Today’s Political Headlines include the cut to betting machine stakes, staying in the customs union beyond 2021, the Government’s 15th defeat on Brexit Bill in the Lords and the nationalisation of East Coast rail.
Government cuts betting machine stakes
As the BBC reports, the Government has announced that the maximum stake on fixed-odds betting terminals is to be reduced to £2 from £100 under new rules. Sports Minister Tracey Crouch said that the change would ‘reduce harm for the most vulnerable’, but bookmakers have warned that the move could force them to close thousands of outlets
UK to tell EU it is prepared to stay aligned to customs union beyond 2021
The Daily Telegraph claims that the UK is to tell the EU that it is prepared to stay aligned to the customs union as a time-limited ‘backstop’, if new border technology is not ready by 2021. The plans were agreed at a meeting on the Brexit ‘war cabinet’ on Tuesday, despite objections from leading Brexiteers. Jacob Rees-Mogg has warned against creating ‘a position that is more attractive than a permanent deal’.
Lords inflect fifteenth defeat on Brexit bill
The Guardian says that the House of Lords has inflicted its fifteenth defeat on the EU (Withdrawal) Bill, with the Government losing a vote on an amendment on increasing environmental protection after Brexit by 294 votes to 233. The Government now has to decide when to bring the bill back to the House of Commons to try to undo the changes.
East Coast rail franchise taken under state control
The Financial Times reports that the East Coast rail franchise has been taken under state control for the third time in twelve years. The line is to be rebranded as London & North Eastern Railway, with a public-private partnership expected to run the franchise from 2020. Despite stripping them of the franchise, the Government has admitted that Virgin and Stagecoach are a ‘probable future bidder’ for this partnership.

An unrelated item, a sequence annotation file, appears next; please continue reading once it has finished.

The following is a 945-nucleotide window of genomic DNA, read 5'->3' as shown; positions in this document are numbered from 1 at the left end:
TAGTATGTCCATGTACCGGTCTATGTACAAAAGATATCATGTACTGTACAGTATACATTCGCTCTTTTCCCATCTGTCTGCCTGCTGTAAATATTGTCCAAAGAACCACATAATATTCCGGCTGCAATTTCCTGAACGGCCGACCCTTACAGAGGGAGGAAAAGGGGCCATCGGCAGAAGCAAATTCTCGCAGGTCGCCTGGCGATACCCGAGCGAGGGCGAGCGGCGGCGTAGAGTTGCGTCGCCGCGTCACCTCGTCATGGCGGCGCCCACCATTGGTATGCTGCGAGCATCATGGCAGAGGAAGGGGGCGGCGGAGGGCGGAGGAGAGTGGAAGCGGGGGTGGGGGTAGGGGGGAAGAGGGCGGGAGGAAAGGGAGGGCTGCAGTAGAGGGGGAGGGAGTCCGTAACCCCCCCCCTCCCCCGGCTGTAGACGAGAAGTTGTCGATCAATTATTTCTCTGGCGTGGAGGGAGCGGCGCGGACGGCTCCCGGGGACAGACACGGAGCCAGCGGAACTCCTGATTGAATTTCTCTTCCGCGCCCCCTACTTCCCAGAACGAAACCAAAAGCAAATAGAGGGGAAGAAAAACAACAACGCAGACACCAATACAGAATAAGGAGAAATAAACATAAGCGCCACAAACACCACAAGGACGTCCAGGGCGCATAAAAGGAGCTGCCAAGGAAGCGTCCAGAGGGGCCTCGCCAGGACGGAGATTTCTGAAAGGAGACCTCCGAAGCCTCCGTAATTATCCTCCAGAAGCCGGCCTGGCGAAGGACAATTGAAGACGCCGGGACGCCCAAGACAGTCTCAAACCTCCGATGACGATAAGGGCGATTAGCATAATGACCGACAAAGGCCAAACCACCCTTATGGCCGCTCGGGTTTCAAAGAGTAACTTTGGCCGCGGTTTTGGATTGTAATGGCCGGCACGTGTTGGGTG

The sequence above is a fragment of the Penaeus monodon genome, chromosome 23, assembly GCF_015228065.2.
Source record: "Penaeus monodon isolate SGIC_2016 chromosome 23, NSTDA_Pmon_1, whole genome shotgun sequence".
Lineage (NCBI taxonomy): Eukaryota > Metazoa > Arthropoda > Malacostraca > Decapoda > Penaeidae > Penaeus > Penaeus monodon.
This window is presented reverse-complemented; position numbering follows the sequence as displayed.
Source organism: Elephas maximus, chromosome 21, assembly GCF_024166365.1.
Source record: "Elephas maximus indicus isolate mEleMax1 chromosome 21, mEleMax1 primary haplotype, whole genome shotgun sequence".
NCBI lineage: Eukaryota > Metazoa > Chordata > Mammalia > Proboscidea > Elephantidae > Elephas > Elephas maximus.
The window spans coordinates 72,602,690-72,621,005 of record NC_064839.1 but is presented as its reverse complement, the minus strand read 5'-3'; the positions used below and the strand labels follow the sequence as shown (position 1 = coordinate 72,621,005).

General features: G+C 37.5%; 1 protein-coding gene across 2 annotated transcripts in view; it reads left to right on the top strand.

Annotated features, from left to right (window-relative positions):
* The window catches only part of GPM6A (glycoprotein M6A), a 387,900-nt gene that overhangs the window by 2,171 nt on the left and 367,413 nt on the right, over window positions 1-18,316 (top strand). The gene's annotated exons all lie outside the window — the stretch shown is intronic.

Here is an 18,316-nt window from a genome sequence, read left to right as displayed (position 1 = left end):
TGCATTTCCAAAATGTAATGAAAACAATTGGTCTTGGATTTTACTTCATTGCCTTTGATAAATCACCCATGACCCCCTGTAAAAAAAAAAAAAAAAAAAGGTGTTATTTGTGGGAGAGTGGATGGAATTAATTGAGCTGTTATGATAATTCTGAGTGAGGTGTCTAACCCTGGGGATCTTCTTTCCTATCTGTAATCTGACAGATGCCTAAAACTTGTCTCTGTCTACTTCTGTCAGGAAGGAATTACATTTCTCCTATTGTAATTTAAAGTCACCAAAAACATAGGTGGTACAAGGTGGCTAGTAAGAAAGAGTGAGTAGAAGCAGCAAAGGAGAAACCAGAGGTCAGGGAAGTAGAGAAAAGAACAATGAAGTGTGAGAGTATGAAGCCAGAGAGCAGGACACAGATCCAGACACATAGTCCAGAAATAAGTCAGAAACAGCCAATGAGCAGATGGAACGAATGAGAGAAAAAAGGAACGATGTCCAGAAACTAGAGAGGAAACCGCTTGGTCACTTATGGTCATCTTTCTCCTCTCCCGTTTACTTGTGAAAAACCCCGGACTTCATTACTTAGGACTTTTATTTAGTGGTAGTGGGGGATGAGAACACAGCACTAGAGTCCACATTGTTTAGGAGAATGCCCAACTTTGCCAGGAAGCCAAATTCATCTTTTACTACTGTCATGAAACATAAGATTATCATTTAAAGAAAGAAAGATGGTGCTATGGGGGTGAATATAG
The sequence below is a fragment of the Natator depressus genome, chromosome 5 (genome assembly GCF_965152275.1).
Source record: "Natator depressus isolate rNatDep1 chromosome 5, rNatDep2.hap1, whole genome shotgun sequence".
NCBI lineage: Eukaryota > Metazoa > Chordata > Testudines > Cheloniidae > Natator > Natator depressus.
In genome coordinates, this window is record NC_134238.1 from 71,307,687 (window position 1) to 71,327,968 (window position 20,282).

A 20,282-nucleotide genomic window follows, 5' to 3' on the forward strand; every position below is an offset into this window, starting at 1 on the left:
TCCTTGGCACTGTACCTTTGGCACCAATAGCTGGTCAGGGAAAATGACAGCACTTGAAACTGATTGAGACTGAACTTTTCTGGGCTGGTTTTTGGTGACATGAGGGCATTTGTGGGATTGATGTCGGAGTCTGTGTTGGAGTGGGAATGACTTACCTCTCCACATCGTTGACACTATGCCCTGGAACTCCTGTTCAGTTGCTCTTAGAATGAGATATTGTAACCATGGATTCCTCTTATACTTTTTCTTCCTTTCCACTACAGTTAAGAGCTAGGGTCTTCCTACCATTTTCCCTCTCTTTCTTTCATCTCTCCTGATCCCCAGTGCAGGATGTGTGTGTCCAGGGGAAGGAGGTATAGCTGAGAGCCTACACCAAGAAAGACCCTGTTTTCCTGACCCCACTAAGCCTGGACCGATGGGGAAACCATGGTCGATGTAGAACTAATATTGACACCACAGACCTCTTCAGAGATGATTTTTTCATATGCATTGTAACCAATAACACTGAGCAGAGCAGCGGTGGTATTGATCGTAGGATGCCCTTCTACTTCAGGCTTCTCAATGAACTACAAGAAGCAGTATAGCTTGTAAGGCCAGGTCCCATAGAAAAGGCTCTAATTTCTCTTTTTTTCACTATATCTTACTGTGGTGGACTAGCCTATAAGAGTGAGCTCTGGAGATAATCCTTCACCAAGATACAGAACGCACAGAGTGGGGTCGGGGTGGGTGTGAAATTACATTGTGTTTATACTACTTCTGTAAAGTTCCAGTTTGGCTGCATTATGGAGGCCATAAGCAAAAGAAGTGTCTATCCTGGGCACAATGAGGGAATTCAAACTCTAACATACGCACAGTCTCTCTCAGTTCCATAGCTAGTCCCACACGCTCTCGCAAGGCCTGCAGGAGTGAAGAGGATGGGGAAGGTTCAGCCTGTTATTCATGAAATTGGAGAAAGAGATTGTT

Review will not recommend cladding ban
The BBC reports that a review of building regulations being carried out by Dame Judith Hackitt following the Grenfell tragedy will not recommend an outright ban on flammable cladding. Instead the review will call for a new building safety management system and criticise the current building regulations for being complex and not fit for purpose.
Police chiefs consider arming rural officers
The Times claims that the National Police Chiefs’ Council is considering plans to arm frontline police officers to cope with terrorist threats in rural areas. As the paper notes, the move ‘will be seen as controversial’ given the UK’s tradition of unarmed policing, but a spokesman said that the move was being considered in areas where having fully trained units on standby was too expensive.
UK should spend as much on defence as NHS, minister claims
Speaking to The Daily Telegraph, Defence Minister Tobias Ellwood claimed that the UK should spend as much on the armed forces as it does on the NHS, warning that the UK is taking its ‘security for granted’. Health spending currently makes up 9.8% of the UK’s national income, compared to about 2% for defence spending.
Commons committee votes against Bercow investigation
The Guardian reports that an inquiry into allegations that John Bercow, Speaker of the House of Commons, bullied member of staff has been blocked by MPs. The probe by the parliamentary commissioner for standards, requested by Conservative MP Andrew Bridgen, was rejected by the Commons Standards Committee, by three votes to two.
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